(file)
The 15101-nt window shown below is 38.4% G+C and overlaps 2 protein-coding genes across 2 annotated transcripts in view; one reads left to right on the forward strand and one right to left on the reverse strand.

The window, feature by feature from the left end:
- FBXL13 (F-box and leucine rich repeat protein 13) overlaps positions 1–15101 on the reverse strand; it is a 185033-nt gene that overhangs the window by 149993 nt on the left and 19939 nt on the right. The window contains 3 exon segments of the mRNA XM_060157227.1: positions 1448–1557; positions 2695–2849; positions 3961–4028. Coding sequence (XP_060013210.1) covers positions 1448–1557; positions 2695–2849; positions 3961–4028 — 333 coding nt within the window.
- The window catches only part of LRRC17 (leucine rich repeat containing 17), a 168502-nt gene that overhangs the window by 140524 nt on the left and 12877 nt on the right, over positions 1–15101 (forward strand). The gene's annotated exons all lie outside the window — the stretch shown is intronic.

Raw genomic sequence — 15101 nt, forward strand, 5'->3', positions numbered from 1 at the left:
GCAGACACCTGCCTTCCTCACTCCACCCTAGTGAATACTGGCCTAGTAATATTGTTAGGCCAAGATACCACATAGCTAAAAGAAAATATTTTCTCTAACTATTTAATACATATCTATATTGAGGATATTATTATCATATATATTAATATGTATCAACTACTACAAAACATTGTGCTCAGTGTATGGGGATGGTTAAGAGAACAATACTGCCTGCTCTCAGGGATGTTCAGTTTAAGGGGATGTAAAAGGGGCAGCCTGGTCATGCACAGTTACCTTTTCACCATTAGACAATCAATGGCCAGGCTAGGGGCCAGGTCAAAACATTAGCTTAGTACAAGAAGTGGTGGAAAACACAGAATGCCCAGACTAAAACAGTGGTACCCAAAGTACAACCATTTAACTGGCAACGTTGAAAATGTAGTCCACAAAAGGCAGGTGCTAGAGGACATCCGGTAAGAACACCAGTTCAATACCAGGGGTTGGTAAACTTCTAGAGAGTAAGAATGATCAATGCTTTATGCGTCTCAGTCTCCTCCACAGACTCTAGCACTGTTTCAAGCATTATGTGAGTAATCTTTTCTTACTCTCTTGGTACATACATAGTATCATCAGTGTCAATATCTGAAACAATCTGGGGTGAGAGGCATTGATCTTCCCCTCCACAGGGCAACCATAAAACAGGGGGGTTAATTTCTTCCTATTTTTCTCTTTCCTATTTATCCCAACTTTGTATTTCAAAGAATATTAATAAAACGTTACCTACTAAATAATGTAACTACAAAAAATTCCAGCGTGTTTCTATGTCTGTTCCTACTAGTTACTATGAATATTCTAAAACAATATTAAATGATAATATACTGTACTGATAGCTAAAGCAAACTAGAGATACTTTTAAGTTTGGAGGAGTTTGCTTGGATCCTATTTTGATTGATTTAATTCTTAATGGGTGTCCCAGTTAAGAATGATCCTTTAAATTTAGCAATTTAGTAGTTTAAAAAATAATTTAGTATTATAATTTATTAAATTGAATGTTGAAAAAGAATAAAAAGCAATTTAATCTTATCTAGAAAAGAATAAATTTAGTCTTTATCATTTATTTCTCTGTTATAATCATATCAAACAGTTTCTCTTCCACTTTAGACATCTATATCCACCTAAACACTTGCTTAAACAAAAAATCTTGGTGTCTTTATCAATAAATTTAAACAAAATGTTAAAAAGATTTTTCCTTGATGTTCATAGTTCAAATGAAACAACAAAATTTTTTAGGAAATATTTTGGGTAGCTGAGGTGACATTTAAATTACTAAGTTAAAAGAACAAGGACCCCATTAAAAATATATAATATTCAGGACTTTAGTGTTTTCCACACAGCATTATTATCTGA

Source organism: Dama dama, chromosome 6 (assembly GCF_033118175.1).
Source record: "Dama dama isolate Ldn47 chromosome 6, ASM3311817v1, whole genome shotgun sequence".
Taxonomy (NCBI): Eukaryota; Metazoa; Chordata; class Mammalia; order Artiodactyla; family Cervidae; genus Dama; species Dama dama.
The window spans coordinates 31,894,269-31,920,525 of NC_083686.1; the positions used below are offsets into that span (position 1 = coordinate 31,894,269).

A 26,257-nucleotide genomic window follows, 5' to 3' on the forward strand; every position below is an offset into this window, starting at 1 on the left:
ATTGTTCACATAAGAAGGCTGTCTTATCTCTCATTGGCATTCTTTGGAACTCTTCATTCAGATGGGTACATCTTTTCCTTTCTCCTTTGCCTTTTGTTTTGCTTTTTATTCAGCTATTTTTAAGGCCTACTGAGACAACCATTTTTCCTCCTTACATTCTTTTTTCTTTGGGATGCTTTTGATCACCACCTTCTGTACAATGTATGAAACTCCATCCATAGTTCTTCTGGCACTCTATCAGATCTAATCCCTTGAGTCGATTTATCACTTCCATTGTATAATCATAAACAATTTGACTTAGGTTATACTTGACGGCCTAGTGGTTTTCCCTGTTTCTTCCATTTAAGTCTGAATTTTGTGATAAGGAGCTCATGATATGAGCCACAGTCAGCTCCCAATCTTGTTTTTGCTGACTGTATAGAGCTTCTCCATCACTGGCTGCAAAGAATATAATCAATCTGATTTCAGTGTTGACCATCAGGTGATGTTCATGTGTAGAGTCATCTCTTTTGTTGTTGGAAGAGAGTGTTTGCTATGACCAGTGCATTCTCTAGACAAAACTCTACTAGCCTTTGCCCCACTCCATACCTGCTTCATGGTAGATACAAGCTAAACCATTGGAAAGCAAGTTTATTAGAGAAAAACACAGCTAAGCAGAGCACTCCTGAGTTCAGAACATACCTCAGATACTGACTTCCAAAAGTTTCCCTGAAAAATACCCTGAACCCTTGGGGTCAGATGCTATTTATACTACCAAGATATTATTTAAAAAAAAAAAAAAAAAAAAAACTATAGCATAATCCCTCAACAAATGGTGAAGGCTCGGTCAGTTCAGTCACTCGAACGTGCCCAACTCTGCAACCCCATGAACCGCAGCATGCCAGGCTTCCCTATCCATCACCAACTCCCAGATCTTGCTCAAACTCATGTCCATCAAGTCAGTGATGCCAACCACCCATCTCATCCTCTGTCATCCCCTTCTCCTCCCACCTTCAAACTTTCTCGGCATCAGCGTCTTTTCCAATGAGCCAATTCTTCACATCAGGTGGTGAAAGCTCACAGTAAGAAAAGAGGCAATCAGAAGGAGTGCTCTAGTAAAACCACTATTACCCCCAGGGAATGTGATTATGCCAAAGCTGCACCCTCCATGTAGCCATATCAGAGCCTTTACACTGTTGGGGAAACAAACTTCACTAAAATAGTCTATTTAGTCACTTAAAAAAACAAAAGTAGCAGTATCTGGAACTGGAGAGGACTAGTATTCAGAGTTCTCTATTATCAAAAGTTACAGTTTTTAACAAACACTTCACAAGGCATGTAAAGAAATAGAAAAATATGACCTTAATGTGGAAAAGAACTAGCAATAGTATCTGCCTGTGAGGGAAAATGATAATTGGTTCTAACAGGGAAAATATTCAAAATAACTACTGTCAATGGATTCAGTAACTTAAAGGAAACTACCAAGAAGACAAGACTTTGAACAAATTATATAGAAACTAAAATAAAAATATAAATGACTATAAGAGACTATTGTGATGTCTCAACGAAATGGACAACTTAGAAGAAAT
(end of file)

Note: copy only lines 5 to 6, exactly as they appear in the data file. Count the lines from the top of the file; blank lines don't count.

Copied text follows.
Raw genomic sequence — 15101 nt, forward strand, 5'->3', positions numbered from 1 at the left:
GCAGACACCTGCCTTCCTCACTCCACCCTAGTGAATACTGGCCTAGTAATATTGTTAGGCCAAGATACCACATAGCTAAAAGAAAATATTTTCTCTAACTATTTAATACATATCTATATTGAGGATATTATTATCATATATATTAATATGTATCAACTACTACAAAACATTGTGCTCAGTGTATGGGGATGGTTAAGAGAACAATACTGCCTGCTCTCAGGGATGTTCAGTTTAAGGGGATGTAAAAGGGGCAGCCTGGTCATGCACAGTTACCTTTTCACCATTAGACAATCAATGGCCAGGCTAGGGGCCAGGTCAAAACATTAGCTTAGTACAAGAAGTGGTGGAAAACACAGAATGCCCAGACTAAAACAGTGGTACCCAAAGTACAACCATTTAACTGGCAACGTTGAAAATGTAGTCCACAAAAGGCAGGTGCTAGAGGACATCCGGTAAGAACACCAGTTCAATACCAGGGGTTGGTAAACTTCTAGAGAGTAAGAATGATCAATGCTTTATGCGTCTCAGTCTCCTCCACAGACTCTAGCACTGTTTCAAGCATTATGTGAGTAATCTTTTCTTACTCTCTTGGTACATACATAGTATCATCAGTGTCAATATCTGAAACAATCTGGGGTGAGAGGCATTGATCTTCCCCTCCACAGGGCAACCATAAAACAGGGGGGTTAATTTCTTCCTATTTTTCTCTTTCCTATTTATCCCAACTTTGTATTTCAAAGAATATTAATAAAACGTTACCTACTAAATAATGTAACTACAAAAAATTCCAGCGTGTTTCTATGTCTGTTCCTACTAGTTACTATGAATATTCTAAAACAATATTAAATGATAATATACTGTACTGATAGCTAAAGCAAACTAGAGATACTTTTAAGTTTGGAGGAGTTTGCTTGGATCCTATTTTGATTGATTTAATTCTTAATGGGTGTCCCAGTTAAGAATGATCCTTTAAATTTAGCAATTTAGTAGTTTAAAAAATAATTTAGTATTATAATTTATTAAATTGAATGTTGAAAAAGAATAAAAAGCAATTTAATCTTATCTAGAAAAGAATAAATTTAGTCTTTATCATTTATTTCTCTGTTATAATCATATCAAACAGTTTCTCTTCCACTTTAGACATCTATATCCACCTAAACACTTGCTTAAACAAAAAATCTTGGTGTCTTTATCAATAAATTTAAACAAAATGTTAAAAAGATTTTTCCTTGATGTTCATAGTTCAAATGAAACAACAAAATTTTTTAGGAAATATTTTGGGTAGCTGAGGTGACATTTAAATTACTAAGTTAAAAGAACAAGGACCCCATTAAAAATATATAATATTCAGGACTTTAGTGTTTTCCACACAGCATTATTATCTGA